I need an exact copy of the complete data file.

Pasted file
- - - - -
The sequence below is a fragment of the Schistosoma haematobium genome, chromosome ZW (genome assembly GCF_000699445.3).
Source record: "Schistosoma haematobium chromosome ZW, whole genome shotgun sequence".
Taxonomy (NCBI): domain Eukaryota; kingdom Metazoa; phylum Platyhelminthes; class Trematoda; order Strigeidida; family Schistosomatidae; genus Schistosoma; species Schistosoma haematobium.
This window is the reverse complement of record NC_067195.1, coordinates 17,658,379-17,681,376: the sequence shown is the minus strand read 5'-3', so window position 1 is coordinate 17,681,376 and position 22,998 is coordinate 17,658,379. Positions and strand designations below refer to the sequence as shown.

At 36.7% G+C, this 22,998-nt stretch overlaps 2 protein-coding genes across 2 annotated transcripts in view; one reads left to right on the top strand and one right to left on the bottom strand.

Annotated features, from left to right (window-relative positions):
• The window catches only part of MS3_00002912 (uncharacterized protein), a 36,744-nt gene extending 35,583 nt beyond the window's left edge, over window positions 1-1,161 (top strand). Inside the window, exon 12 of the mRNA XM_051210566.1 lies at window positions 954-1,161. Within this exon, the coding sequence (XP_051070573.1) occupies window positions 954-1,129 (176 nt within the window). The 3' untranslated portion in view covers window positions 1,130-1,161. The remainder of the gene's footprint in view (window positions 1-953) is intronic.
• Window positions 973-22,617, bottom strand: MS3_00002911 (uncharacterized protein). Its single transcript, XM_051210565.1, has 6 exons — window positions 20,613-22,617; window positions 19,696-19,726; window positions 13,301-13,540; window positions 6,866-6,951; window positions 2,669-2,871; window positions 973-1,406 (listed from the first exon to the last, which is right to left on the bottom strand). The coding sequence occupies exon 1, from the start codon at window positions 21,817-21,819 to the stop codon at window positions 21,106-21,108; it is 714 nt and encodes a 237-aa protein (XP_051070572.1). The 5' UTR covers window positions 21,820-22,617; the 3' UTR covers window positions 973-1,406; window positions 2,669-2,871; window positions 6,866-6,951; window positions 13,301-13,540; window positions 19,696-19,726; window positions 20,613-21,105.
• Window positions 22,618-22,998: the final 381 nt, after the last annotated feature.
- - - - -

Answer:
The sequence below is a fragment of the Schistosoma haematobium genome, chromosome ZW (genome assembly GCF_000699445.3).
Source record: "Schistosoma haematobium chromosome ZW, whole genome shotgun sequence".
Taxonomy (NCBI): domain Eukaryota; kingdom Metazoa; phylum Platyhelminthes; class Trematoda; order Strigeidida; family Schistosomatidae; genus Schistosoma; species Schistosoma haematobium.
This window is the reverse complement of record NC_067195.1, coordinates 17,658,379-17,681,376: the sequence shown is the minus strand read 5'-3', so window position 1 is coordinate 17,681,376 and position 22,998 is coordinate 17,658,379. Positions and strand designations below refer to the sequence as shown.

At 36.7% G+C, this 22,998-nt stretch overlaps 2 protein-coding genes across 2 annotated transcripts in view; one reads left to right on the top strand and one right to left on the bottom strand.

Annotated features, from left to right (window-relative positions):
• The window catches only part of MS3_00002912 (uncharacterized protein), a 36,744-nt gene extending 35,583 nt beyond the window's left edge, over window positions 1-1,161 (top strand). Inside the window, exon 12 of the mRNA XM_051210566.1 lies at window positions 954-1,161. Within this exon, the coding sequence (XP_051070573.1) occupies window positions 954-1,129 (176 nt within the window). The 3' untranslated portion in view covers window positions 1,130-1,161. The remainder of the gene's footprint in view (window positions 1-953) is intronic.
• Window positions 973-22,617, bottom strand: MS3_00002911 (uncharacterized protein). Its single transcript, XM_051210565.1, has 6 exons — window positions 20,613-22,617; window positions 19,696-19,726; window positions 13,301-13,540; window positions 6,866-6,951; window positions 2,669-2,871; window positions 973-1,406 (listed from the first exon to the last, which is right to left on the bottom strand). The coding sequence occupies exon 1, from the start codon at window positions 21,817-21,819 to the stop codon at window positions 21,106-21,108; it is 714 nt and encodes a 237-aa protein (XP_051070572.1). The 5' UTR covers window positions 21,820-22,617; the 3' UTR covers window positions 973-1,406; window positions 2,669-2,871; window positions 6,866-6,951; window positions 13,301-13,540; window positions 19,696-19,726; window positions 20,613-21,105.
• Window positions 22,618-22,998: the final 381 nt, after the last annotated feature.